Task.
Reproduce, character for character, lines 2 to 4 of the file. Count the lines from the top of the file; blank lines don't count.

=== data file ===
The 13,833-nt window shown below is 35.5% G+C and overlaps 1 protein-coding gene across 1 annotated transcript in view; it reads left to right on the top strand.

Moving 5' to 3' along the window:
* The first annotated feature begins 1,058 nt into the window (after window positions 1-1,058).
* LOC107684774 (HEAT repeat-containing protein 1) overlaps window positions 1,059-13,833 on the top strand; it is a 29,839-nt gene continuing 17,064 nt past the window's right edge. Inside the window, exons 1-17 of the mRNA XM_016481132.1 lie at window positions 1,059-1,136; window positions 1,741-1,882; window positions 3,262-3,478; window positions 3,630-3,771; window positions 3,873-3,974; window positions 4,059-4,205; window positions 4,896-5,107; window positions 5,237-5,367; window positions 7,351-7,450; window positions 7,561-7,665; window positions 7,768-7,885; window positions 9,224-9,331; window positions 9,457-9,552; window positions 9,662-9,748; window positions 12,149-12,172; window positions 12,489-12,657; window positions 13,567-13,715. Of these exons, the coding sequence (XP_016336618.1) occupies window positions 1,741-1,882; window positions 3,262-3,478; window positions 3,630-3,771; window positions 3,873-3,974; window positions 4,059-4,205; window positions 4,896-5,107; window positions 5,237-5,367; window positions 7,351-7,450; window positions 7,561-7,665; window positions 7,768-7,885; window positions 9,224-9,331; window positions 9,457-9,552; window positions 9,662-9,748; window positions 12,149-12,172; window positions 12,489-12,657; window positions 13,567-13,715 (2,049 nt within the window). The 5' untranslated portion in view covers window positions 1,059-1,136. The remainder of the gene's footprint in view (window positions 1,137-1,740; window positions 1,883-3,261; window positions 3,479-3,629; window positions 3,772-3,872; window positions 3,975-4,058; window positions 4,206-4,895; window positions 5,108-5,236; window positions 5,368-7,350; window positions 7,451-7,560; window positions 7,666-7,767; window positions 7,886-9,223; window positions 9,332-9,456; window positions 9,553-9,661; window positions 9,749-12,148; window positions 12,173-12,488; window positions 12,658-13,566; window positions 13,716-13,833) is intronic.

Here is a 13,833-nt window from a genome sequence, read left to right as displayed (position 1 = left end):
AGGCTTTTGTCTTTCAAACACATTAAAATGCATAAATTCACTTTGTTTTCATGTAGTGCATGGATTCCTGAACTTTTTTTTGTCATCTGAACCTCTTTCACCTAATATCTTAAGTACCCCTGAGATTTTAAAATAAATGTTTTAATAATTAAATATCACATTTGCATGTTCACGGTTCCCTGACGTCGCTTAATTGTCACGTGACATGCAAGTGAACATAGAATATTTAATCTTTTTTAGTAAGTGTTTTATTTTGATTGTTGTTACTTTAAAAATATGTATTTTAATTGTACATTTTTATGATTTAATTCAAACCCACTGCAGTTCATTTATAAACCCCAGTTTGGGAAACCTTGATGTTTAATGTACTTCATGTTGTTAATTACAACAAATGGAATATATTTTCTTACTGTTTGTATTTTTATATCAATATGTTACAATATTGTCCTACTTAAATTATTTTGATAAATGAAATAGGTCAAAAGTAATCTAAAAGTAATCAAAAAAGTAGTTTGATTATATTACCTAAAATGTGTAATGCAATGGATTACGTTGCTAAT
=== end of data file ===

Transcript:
Moving 5' to 3' along the window:
* The first annotated feature begins 1,058 nt into the window (after window positions 1-1,058).
* LOC107684774 (HEAT repeat-containing protein 1) overlaps window positions 1,059-13,833 on the top strand; it is a 29,839-nt gene continuing 17,064 nt past the window's right edge. Inside the window, exons 1-17 of the mRNA XM_016481132.1 lie at window positions 1,059-1,136; window positions 1,741-1,882; window positions 3,262-3,478; window positions 3,630-3,771; window positions 3,873-3,974; window positions 4,059-4,205; window positions 4,896-5,107; window positions 5,237-5,367; window positions 7,351-7,450; window positions 7,561-7,665; window positions 7,768-7,885; window positions 9,224-9,331; window positions 9,457-9,552; window positions 9,662-9,748; window positions 12,149-12,172; window positions 12,489-12,657; window positions 13,567-13,715. Of these exons, the coding sequence (XP_016336618.1) occupies window positions 1,741-1,882; window positions 3,262-3,478; window positions 3,630-3,771; window positions 3,873-3,974; window positions 4,059-4,205; window positions 4,896-5,107; window positions 5,237-5,367; window positions 7,351-7,450; window positions 7,561-7,665; window positions 7,768-7,885; window positions 9,224-9,331; window positions 9,457-9,552; window positions 9,662-9,748; window positions 12,149-12,172; window positions 12,489-12,657; window positions 13,567-13,715 (2,049 nt within the window). The 5' untranslated portion in view covers window positions 1,059-1,136. The remainder of the gene's footprint in view (window positions 1,137-1,740; window positions 1,883-3,261; window positions 3,479-3,629; window positions 3,772-3,872; window positions 3,975-4,058; window positions 4,206-4,895; window positions 5,108-5,236; window positions 5,368-7,350; window positions 7,451-7,560; window positions 7,666-7,767; window positions 7,886-9,223; window positions 9,332-9,456; window positions 9,553-9,661; window positions 9,749-12,148; window positions 12,173-12,488; window positions 12,658-13,566; window positions 13,716-13,833) is intronic.